Good public policy for higher education is more than the sum total of individual college and university interests and aspirations. That statement has particular salience for state responsibilities in the present situation, in which some states have been cutting back on funding for public institutions. As the state share of institutional revenue declines, the competition between institutions becomes ever more ferocious.
Without a state capacity for analysis and planning, this competition brings on a Darwinian struggle in which the more politically connected and savvy institutions win, even though there may be a better case for others.
Florida is a poster child for the chaos that results from a weak or nonexistent state level capacity. The 10 senior institutions and the community colleges in Florida are in constant competition for the small crumbs of state appropriations remaining after prisons, Medicaid, and other mandatory programs get theirs. I mention Florida because it is now my home state, and it is sad to see the chaos that results from the absence of a capacity to look at the needs of the state and to hold institutions accountable for results including improved graduation rates, access for low income and minority students and the contribution of colleges and universities to economic growth.
This tension is now being played out at the federal level. The U.S. House of Representatives has passed H.R. 3221, the Student Aid and Fiscal Responsibility Act, and the Senate is considering similar legislation. The bill contains many important provisions for existing programs and some new ones. One of the new ones -- The College Access and Completion Fund -- would provide significant funding for higher education reform through state governments.
Predictably, the American Council on Education and several other associations have joined forces to oppose channeling the money through the states. These associations represent colleges and universities, so it is understandable that they would prefer the funds to go directly to institutions.
But I would argue that over the long run institutions would be better served by a robust state policy analysis and planning capacity that would try to slow down the “mission creep” by which regional institutions aspire inappropriately to become research universities, and would promote programs that better assure student access and retention through new and innovative funding approaches.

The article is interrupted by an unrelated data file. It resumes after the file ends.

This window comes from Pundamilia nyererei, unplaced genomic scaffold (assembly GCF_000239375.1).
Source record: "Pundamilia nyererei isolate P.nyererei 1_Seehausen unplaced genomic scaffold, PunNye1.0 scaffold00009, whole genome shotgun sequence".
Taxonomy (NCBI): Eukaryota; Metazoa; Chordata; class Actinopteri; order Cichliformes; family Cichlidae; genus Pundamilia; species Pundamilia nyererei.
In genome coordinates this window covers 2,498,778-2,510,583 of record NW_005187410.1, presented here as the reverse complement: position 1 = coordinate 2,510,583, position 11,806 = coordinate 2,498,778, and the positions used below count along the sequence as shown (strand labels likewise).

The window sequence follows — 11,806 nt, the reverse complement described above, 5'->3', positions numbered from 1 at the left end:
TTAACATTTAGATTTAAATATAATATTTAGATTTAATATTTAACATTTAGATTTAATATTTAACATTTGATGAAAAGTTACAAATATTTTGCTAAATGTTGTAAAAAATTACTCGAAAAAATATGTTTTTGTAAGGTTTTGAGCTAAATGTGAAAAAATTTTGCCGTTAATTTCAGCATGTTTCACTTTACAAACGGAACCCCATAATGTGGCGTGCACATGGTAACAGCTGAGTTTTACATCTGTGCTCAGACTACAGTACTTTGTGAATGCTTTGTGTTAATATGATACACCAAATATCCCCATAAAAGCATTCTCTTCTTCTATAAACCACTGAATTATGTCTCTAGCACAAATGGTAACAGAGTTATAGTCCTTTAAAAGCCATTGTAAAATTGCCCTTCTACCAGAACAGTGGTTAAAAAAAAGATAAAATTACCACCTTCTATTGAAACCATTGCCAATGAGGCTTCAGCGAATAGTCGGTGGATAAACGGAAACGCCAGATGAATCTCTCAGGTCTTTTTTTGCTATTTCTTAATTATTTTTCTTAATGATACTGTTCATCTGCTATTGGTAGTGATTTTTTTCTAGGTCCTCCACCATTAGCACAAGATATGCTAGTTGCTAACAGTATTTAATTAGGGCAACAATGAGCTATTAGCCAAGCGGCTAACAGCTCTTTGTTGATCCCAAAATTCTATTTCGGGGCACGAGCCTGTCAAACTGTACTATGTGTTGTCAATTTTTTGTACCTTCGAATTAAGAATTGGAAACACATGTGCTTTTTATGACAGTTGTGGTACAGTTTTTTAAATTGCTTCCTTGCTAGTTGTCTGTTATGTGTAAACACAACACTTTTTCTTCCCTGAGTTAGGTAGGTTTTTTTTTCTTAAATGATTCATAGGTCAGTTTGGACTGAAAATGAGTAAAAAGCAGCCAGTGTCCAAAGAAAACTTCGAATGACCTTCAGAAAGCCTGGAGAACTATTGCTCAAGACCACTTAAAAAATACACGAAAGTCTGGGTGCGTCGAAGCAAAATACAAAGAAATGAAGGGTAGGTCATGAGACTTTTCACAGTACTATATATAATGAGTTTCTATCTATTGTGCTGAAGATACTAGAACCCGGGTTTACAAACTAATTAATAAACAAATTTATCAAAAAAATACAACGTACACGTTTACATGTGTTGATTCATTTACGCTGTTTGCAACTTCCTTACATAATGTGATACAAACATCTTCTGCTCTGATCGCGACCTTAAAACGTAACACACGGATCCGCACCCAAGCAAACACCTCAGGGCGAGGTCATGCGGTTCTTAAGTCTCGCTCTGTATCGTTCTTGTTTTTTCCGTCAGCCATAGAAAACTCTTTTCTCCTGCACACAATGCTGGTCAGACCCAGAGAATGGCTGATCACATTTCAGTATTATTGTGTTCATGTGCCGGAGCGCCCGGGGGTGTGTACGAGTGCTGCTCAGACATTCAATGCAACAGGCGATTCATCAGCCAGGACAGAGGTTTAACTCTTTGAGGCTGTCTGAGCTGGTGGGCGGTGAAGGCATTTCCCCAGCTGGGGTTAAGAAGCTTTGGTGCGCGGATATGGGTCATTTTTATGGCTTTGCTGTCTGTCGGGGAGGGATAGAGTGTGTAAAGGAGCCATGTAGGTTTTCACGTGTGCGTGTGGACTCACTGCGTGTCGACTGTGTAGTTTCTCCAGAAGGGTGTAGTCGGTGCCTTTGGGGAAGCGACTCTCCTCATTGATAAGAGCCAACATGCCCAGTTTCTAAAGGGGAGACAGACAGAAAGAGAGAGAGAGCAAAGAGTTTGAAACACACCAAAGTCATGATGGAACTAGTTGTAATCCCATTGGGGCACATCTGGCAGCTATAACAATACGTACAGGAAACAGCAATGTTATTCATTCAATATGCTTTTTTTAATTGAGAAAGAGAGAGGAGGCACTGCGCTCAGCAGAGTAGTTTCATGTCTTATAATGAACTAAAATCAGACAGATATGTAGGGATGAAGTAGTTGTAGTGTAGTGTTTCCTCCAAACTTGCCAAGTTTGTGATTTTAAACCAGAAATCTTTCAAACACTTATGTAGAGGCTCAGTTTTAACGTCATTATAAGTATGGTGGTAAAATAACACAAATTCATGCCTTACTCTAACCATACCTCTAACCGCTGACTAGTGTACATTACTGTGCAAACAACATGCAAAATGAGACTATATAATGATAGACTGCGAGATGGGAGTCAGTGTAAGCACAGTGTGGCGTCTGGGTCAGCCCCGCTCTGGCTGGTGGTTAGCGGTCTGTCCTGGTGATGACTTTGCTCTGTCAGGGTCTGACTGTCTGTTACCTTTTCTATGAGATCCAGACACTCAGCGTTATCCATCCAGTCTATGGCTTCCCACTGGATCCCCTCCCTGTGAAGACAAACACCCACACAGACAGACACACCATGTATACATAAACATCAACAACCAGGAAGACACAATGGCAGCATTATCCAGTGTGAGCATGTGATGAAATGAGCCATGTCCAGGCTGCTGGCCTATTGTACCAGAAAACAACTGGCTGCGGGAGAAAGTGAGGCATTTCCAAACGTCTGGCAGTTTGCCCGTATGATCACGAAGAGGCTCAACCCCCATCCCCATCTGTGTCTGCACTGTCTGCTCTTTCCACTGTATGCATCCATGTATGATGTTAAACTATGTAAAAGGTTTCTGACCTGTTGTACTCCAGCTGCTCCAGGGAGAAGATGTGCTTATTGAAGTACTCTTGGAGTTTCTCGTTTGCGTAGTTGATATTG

Institutions fear that a robust statewide capacity to oversee higher education would degenerate into regulatory approaches that would compromise their autonomy and dampen their aspirations to move up in the pecking order where research universities are at the top. There have been instances -- historically, the State University of New York (SUNY) is illustrative -- where an excessively regulatory approach has not been in the interest of either the state or the institutions.
The needed state capacity should not degenerate into regulatory approaches. Rather, institutions should be accountable for results such as graduation rates, improved access, and cost reductions.
Four years ago I was honored to serve as chair of a working group convened by the National Center for Public Policy and Higher Education. That led to the adoption by the center’s Board of Directors of a paper on "The Need for State Policy Leadership," which set forth the need for a statewide capacity to address several critical areas.
First, the states need to have the capacity to produce the quantity, quality and levels of educational attainment needed for economic development and individual opportunity. Secondly, states should reach broad-based agreement on state priorities for improving performance in postsecondary education. Third, there needs to be a statewide capacity with sufficient resources to articulate state goals and the strategies to achieve those goals. Finally, the oversight responsibilities of state and institutional governing boards should be clearly defined and differentiated.
Unfortunately, few states have followed these recommendations, and a number have eliminated or weakened existing agencies. To reiterate, we should not look on this as a regulatory approach but a move to focus on accountability for meeting statewide goals.
I believe that H.R. 3221 is a step in the right direction and I hope that Congress will stay the course, despite the institutions’ push to the contrary.
Robert H. Atwell is president emeritus of the American Council on Education.
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